Devolution and its effects on health workforce and commodities management – early implementation experiences in Kilifi County, Kenya

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Benjamin Tsofa, Catherine Goodman, Lucy Gilson and Sassy Molyneux , 2017
Kenya

Decentralisation has been a recurring theme in health system reforms for several decades. It is argued to promote community participation, accountability, technical efficiency and equity in the management of resources. In 2010, Kenya passed a new constitution that introduced 47 semi-autonomous county governments and gave them responsibility for the management and delivery of health services.

Focusing on two key elements of the health system, Human Resources for Health (HRH) and Essential Medicines and Medical Supplies (EMMS) management, this study analysed the early implementation experiences of decentralisation at county level. Data were collected through document reviews, key informant interviews, and participant and non-participant observations between December 2012 and December 2014.

As with other county level functions, HRH and EMMS management functions were rapidly transferred to counties before appropriate county-level structures and adequate capacity to undertake these functions were in place. In the case of HRH this led to:

  • major disruptions in staff salary payments;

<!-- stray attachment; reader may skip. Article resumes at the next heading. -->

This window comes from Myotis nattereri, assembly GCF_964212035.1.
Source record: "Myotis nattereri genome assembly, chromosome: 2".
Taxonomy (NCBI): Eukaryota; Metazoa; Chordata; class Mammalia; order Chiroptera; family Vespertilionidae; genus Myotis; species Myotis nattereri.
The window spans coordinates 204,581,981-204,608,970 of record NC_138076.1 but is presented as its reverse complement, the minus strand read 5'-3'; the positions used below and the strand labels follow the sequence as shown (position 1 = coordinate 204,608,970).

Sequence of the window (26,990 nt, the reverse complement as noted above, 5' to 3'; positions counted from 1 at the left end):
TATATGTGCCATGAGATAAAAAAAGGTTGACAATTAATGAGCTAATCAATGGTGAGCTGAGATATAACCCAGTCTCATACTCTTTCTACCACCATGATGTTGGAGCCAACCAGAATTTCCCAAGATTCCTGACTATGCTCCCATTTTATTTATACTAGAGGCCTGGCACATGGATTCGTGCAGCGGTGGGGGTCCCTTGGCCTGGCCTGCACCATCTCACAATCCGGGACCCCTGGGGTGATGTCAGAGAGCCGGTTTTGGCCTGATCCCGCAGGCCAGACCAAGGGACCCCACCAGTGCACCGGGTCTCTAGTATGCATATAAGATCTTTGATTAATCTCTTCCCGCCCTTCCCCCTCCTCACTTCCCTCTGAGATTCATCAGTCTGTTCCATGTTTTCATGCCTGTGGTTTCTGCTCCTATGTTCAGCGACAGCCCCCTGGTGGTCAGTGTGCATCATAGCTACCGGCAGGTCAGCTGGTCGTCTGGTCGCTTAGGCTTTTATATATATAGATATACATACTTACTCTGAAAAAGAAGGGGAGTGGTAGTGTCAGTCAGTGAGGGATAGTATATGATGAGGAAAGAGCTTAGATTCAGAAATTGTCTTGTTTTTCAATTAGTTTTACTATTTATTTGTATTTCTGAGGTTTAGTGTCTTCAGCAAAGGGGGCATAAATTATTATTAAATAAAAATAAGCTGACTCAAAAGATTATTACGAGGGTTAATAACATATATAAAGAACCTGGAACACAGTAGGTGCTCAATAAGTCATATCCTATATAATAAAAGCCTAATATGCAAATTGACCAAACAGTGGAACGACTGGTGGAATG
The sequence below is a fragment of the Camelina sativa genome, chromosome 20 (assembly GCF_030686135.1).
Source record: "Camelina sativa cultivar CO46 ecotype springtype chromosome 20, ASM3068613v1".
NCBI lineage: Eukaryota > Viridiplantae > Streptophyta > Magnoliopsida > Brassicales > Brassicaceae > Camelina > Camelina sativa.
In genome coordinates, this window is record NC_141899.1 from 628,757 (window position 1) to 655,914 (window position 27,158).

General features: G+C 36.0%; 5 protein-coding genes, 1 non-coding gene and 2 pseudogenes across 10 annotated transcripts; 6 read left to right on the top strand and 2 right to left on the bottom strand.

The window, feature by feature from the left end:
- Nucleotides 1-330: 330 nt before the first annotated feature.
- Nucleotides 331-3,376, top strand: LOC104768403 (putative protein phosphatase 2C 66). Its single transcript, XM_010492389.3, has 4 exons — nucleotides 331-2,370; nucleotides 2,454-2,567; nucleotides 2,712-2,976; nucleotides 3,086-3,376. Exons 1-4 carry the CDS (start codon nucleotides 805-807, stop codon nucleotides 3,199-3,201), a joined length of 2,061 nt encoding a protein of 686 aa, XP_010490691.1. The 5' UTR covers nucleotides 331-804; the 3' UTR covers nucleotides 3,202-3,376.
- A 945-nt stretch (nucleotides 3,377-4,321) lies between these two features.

• political interference with HRH management functions;
  • confusion over HRH management roles;
  • lack of clarity over specific roles and responsibilities at county and national government, and of key players at each level;
  • health worker strikes;
  • mass resignations were witnessed.

With EMMS, significant delays in procurement led to long stock-outs of essential drugs in health facilities. However, when the county finally managed to procure drugs, health facilities reported a better order fill-rate compared to the period prior to devolution.

The devolved government system in Kenya has significantly increased county level decision-space for HRH and EMMS management functions. However, harnessing the full potential benefits of this increased autonomy requires targeted interventions to clarify the roles and responsibilities of different actors at all levels of the new system, and to build capacity of the counties to undertake certain specific HRH and EMMS management tasks. Capacity considerations should always be central when designing health sector decentralisation policies.

Related resources

 Policy brief: Recentralisation within decentralisation? Improving the functioning of Kenyan hospitals through increased hospital autonomy

 Policy brief: Crisis and resilience at the frontline: Coping strategies of Kenyan primary health care managers in a context of devolution and uncertainty

Journal publication | Governance
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